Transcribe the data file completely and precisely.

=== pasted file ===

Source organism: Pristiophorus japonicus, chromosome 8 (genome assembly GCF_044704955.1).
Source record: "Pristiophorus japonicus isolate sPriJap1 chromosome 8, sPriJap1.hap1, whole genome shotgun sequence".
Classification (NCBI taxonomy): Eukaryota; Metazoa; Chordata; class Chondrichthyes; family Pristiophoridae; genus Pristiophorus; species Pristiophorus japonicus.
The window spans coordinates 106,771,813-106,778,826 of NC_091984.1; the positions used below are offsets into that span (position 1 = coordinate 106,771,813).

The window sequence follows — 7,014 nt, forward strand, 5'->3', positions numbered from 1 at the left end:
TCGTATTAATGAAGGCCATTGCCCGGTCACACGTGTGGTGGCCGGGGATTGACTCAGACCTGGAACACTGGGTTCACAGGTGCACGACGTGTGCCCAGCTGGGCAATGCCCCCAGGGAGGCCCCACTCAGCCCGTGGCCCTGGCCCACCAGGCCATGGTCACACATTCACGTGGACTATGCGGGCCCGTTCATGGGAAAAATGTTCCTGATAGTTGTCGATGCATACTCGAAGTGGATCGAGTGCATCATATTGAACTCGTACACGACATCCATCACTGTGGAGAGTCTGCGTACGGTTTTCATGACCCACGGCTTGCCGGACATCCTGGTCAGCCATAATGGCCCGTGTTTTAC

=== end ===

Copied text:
Source organism: Pristiophorus japonicus, chromosome 8 (genome assembly GCF_044704955.1).
Source record: "Pristiophorus japonicus isolate sPriJap1 chromosome 8, sPriJap1.hap1, whole genome shotgun sequence".
Classification (NCBI taxonomy): Eukaryota; Metazoa; Chordata; class Chondrichthyes; family Pristiophoridae; genus Pristiophorus; species Pristiophorus japonicus.
The window spans coordinates 106,771,813-106,778,826 of NC_091984.1; the positions used below are offsets into that span (position 1 = coordinate 106,771,813).

The window sequence follows — 7,014 nt, forward strand, 5'->3', positions numbered from 1 at the left end:
TCGTATTAATGAAGGCCATTGCCCGGTCACACGTGTGGTGGCCGGGGATTGACTCAGACCTGGAACACTGGGTTCACAGGTGCACGACGTGTGCCCAGCTGGGCAATGCCCCCAGGGAGGCCCCACTCAGCCCGTGGCCCTGGCCCACCAGGCCATGGTCACACATTCACGTGGACTATGCGGGCCCGTTCATGGGAAAAATGTTCCTGATAGTTGTCGATGCATACTCGAAGTGGATCGAGTGCATCATATTGAACTCGTACACGACATCCATCACTGTGGAGAGTCTGCGTACGGTTTTCATGACCCACGGCTTGCCGGACATCCTGGTCAGCCATAATGGCCCGTGTTTTAC